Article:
Romancing the Thorn

“And then the mighty Paladin in his bright white shiny-whiny armor sweeps the beautiful maiden into his arms,” said a small cherub-like fellow with silver hair. Soulful gray eyes sparkled in the morning light as his tiny arms swung wide to either side of his chubby body. His spectacles slid down his browned nose as he continued, “He looks deep into her deep brown eyes and says -”

“Hold it there, Toadster,” Rhae said, her tail switching sharply, “Since when was any female so helpless? And aren’t Paladins too busy defending the people against the beastmen hordes?”

She sat on the dock, holding her fishing pole. Her long legs hung down to let her toes linger in the cool salt water. A fresh sea breeze caressed her ruby hair. The day was beautiful and peaceful, but Rhae’s dark eyes stormed as her cat-like ears laid flat.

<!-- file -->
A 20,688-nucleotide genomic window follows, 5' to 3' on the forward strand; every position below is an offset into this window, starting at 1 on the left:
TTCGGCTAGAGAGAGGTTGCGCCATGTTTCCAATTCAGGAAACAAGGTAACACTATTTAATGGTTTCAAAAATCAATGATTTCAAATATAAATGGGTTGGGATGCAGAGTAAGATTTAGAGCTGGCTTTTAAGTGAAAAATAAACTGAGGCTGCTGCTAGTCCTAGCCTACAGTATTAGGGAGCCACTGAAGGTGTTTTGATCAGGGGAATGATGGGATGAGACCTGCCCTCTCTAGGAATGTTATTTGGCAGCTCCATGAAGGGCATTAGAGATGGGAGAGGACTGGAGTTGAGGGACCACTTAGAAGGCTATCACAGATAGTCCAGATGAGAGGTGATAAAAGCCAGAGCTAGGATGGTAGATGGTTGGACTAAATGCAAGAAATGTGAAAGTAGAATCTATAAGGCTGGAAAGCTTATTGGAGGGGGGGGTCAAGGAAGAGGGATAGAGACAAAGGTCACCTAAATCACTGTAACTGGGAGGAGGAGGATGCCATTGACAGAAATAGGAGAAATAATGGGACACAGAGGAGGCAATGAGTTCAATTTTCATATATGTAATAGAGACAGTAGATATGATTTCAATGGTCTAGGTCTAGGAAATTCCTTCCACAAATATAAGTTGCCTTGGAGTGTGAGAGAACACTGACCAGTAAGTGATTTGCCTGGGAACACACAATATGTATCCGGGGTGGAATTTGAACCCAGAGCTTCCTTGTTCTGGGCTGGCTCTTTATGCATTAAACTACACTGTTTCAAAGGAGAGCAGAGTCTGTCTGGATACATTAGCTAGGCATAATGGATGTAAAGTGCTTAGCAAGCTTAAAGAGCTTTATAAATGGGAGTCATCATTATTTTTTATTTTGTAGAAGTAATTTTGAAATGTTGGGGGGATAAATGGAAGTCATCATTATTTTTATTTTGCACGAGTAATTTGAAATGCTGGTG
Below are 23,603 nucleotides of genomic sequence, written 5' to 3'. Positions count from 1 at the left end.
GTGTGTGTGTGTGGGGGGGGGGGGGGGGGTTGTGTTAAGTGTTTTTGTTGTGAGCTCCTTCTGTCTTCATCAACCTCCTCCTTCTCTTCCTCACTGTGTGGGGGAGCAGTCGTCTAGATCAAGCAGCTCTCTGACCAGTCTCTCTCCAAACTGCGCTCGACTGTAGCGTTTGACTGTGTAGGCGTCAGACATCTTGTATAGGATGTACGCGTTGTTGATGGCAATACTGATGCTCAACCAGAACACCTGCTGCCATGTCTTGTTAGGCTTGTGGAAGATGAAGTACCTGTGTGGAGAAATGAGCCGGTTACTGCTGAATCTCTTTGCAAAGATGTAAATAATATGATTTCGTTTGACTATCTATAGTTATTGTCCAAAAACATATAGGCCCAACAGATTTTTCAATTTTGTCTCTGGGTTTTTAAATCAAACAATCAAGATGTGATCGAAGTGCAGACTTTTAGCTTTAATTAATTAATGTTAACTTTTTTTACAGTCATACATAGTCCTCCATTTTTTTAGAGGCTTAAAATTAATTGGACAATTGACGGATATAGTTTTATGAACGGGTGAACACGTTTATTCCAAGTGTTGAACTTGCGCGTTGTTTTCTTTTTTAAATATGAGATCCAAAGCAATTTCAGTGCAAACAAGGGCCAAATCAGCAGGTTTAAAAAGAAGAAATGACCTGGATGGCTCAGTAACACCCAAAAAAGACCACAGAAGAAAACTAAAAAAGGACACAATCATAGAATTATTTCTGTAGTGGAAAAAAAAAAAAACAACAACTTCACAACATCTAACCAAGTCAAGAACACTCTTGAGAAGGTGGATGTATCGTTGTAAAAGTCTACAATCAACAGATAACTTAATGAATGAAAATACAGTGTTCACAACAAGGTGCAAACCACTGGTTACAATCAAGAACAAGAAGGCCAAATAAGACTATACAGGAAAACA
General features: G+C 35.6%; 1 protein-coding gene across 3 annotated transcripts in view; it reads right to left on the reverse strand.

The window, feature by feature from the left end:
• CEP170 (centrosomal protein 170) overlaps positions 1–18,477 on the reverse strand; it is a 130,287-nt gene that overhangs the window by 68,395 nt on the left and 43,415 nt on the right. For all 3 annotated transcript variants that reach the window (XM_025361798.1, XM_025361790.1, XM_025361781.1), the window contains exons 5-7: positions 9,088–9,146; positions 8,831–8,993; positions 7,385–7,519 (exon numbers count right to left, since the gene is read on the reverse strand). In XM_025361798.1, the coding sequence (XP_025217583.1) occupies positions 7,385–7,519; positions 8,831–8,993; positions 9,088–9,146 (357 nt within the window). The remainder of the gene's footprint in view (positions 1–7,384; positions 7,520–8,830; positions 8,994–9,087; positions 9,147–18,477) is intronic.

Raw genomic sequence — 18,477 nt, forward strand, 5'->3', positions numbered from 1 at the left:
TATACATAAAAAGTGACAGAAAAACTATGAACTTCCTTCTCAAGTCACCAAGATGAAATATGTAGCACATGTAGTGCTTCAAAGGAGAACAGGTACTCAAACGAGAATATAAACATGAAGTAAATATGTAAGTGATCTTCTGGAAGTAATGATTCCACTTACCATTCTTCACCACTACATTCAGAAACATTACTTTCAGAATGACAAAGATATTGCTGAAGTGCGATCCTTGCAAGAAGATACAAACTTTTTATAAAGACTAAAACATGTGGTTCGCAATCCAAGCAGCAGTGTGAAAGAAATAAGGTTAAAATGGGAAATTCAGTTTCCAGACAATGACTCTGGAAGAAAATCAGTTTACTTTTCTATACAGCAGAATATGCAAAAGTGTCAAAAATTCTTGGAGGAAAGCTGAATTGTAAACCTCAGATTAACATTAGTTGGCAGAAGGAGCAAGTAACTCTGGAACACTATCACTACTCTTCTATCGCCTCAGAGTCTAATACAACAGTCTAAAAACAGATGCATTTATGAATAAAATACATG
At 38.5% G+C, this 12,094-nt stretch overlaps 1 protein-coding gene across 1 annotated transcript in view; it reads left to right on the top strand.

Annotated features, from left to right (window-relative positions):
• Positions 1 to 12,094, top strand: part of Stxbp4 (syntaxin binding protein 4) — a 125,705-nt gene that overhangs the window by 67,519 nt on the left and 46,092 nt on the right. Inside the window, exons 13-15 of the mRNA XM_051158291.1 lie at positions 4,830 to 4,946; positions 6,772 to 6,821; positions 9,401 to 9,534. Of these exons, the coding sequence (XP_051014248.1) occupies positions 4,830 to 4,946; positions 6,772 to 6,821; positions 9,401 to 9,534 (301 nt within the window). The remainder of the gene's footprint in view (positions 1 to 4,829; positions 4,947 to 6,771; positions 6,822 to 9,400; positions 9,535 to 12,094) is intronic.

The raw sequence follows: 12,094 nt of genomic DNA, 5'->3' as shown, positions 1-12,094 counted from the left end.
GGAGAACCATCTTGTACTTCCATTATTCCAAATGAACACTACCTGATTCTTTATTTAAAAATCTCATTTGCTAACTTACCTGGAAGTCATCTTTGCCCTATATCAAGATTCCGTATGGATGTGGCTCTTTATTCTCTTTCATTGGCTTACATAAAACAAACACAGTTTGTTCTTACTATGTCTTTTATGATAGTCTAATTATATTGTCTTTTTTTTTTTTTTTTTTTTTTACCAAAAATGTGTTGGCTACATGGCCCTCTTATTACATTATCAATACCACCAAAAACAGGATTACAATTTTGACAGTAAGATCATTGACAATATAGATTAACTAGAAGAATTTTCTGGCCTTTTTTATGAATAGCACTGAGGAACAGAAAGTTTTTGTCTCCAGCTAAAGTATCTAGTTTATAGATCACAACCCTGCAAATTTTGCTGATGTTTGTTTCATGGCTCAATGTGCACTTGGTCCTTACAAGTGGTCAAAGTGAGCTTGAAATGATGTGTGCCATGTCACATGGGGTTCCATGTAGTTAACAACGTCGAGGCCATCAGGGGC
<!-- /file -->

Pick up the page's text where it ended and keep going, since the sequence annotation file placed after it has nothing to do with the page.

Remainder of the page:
“We don’t fight the beastie men all the time. Why would anyone else be any different? Besides,” Toadie pouted and tugged his pointy ears, “Don’t you have any sense of romance?”

“Romance? That’s dumb,” Rhae reeled in a fish, “I don’t have time for that.”

“Well, some-dumb day maybe romance will have timey-limey for you,” Toadie said as he sat next to her.

She gutted, cleaned and sliced the small fish. “I doubt it,” she grumbled as she tossed the slices in with her tackle.

“Whatcha doin’?”

“Sardines from the harbor make good bait for deep sea fishing out on the eastern coast. You know that.”

“Yea,” Toadie said as he scribbled on a piece of parchment with his quill.

“What’s that?”

“I’m thinking up a new song,” he said, not looking up, “but it needs to be just righty-lighty.”

“And you’re using that story of yours to do it?” she asked, jamming a lugworm onto the hook.

“Yuppers. Why?”

“Nothing,” Rhae shrugged and cast the line, “What’s the song for?”

“Not what, but who,” Toadie said.

“Well who then?”

“If you’re fishing sardines for bait, why not just use a rig?”

“Where’s the fun in that?” Rhae glared at him, “Besides this way I only take what I need. And who’s the song for?”

“Um, a girl,” he said, blushing a bit.

“You honestly believe she’ll like it?”

“You don’t?”

“No,” Rhae said, rapping the back of his head with her tail, “Write something real.”

Toadie rubbed the spot as he looked at her. “Some thing-wring really?”